RELEASE DATE: June 8 DIRECTOR: Ari Aster CAST:Toni Collette, Gabriel Byrne, Alex Wolff, Ann Dowd
Like The Witch (also released by A24) before it, this Sundance premiere has been accumulating deafening buzz as an all-time scary movie for the past six months, which is probably disservice – it’s less a horror movie than an emotionally brutal family drama dressed up like one. The events are horrifying, to be sure, but in a way that has less to do with cheap thrills than vivid nightmares, and writer/director Aster captures the way a tragedy can weigh on you, day in and day out. It’s his first feature, and it’s an astonishing debut; the cinematography is purposeful and powerful, and at the very least, it’s like a two-hour demonstration of the power of sound to create dread. The very last beat is more than a little goofy, but that complaint aside, this is a refreshingly bleak and unsettling piece of work, and Toni Collette’s performance is a powder keg.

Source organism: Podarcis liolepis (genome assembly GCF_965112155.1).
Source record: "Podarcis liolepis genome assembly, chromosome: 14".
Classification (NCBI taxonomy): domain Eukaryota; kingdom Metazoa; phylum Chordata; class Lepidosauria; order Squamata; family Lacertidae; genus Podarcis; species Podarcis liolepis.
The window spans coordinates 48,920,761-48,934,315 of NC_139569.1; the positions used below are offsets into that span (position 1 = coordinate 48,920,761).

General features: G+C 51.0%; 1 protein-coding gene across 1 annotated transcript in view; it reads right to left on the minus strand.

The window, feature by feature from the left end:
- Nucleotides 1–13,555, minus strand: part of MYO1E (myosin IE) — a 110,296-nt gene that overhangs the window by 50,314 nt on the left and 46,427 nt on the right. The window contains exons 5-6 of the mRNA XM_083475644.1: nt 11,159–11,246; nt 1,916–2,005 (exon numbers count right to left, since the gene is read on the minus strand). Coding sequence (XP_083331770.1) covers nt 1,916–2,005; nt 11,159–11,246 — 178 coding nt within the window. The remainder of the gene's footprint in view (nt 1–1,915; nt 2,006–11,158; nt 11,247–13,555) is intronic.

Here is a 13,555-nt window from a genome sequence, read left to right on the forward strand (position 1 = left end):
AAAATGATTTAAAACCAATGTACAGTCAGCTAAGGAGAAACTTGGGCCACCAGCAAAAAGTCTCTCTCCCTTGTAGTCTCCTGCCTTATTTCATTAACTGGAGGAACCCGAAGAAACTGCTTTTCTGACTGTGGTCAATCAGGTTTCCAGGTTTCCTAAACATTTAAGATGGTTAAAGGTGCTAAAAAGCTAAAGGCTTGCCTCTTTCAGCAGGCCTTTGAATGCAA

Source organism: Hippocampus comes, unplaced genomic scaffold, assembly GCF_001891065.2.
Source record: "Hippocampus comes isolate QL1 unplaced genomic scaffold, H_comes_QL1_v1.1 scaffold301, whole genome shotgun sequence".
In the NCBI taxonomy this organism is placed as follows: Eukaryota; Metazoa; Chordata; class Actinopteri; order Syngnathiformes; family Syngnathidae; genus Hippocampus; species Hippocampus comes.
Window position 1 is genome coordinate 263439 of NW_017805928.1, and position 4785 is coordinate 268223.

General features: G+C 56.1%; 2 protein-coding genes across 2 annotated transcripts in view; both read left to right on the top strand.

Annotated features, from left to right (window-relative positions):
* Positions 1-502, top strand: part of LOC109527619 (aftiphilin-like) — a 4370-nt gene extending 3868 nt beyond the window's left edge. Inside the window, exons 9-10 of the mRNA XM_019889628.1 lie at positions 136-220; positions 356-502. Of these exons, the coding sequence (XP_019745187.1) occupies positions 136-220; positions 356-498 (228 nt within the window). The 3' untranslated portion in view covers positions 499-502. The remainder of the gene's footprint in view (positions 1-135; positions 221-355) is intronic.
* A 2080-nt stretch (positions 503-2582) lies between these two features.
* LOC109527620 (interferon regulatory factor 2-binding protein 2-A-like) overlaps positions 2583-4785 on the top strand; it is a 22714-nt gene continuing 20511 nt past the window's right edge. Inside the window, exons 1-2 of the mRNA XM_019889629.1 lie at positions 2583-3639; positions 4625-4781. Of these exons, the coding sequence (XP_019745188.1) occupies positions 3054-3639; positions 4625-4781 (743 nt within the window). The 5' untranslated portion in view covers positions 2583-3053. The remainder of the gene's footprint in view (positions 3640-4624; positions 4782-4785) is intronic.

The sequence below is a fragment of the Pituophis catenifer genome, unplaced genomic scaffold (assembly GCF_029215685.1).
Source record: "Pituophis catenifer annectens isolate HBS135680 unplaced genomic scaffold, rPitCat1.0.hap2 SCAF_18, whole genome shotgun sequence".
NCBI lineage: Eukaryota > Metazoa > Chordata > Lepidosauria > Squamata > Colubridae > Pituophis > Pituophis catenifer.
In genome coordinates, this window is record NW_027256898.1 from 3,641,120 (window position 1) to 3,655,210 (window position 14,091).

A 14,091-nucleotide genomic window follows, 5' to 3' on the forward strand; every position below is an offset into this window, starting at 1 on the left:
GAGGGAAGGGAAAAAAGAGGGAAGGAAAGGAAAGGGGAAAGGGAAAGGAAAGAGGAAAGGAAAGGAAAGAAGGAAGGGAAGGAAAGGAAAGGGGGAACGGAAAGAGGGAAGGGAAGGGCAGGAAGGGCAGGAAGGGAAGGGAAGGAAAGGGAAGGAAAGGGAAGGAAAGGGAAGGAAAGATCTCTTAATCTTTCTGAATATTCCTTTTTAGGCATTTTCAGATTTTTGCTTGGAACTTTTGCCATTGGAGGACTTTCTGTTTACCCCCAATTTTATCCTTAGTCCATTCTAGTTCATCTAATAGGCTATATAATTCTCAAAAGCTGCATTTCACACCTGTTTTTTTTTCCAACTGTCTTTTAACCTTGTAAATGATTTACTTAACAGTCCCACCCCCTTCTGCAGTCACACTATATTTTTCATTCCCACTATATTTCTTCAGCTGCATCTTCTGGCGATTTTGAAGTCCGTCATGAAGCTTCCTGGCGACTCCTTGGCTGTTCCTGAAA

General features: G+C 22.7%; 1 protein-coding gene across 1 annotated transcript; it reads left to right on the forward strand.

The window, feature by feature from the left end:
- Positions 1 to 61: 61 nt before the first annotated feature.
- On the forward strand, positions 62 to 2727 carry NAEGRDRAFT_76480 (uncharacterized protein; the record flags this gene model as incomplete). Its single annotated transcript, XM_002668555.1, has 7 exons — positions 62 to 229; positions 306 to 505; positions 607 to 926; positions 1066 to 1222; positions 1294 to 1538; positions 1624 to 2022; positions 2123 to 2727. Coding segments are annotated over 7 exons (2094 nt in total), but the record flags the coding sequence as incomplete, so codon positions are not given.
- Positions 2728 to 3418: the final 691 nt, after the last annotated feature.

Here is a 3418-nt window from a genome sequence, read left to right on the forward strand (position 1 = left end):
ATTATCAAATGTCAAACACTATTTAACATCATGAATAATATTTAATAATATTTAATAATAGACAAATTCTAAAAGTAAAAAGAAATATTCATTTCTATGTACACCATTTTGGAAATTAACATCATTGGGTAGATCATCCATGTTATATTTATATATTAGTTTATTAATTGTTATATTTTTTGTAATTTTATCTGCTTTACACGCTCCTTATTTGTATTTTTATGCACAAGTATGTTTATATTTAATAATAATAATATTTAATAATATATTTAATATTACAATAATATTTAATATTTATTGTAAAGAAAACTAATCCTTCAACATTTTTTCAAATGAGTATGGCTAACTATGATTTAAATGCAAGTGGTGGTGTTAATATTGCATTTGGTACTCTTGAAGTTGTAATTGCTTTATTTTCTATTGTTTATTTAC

Hearts Beat Loud
RELEASE DATE: June 8 DIRECTOR: Brett Haley CAST: Nick Offerman, Kiersey Clemons, Ted Danson, Toni Collette, Sasha Lane, Blythe Danner
There’s a wonderful moment early in this warm-hearted comedy/drama in which record store owner Frank Fisher (Offerman) is waiting for his order at the neighborhood bakery when, to his wide-eyed amazement, the song he recorded with his daughter Sam (Clemons) starts playing over the speakers. “You guys, this is my band!” he exclaims to no one in particular; it’s a lovely beat, though one it’s hard to imagine anyone carrying off as charmingly as Offerman. Writer/director Haley specializes in personality pieces – his earlier films include I’ll See You in My Dreams and The Hero– and Hearts taps nicely into Offerman’s very specific, sensitive-burly-dude appeal. The picture is much more about the sweetness of his relationship with Clemons (and hers with new girlfriend Lane) than any particular plot or conflict, and that’s fine; it’s a lovely summer hang-out movie, nothing more, nothing less.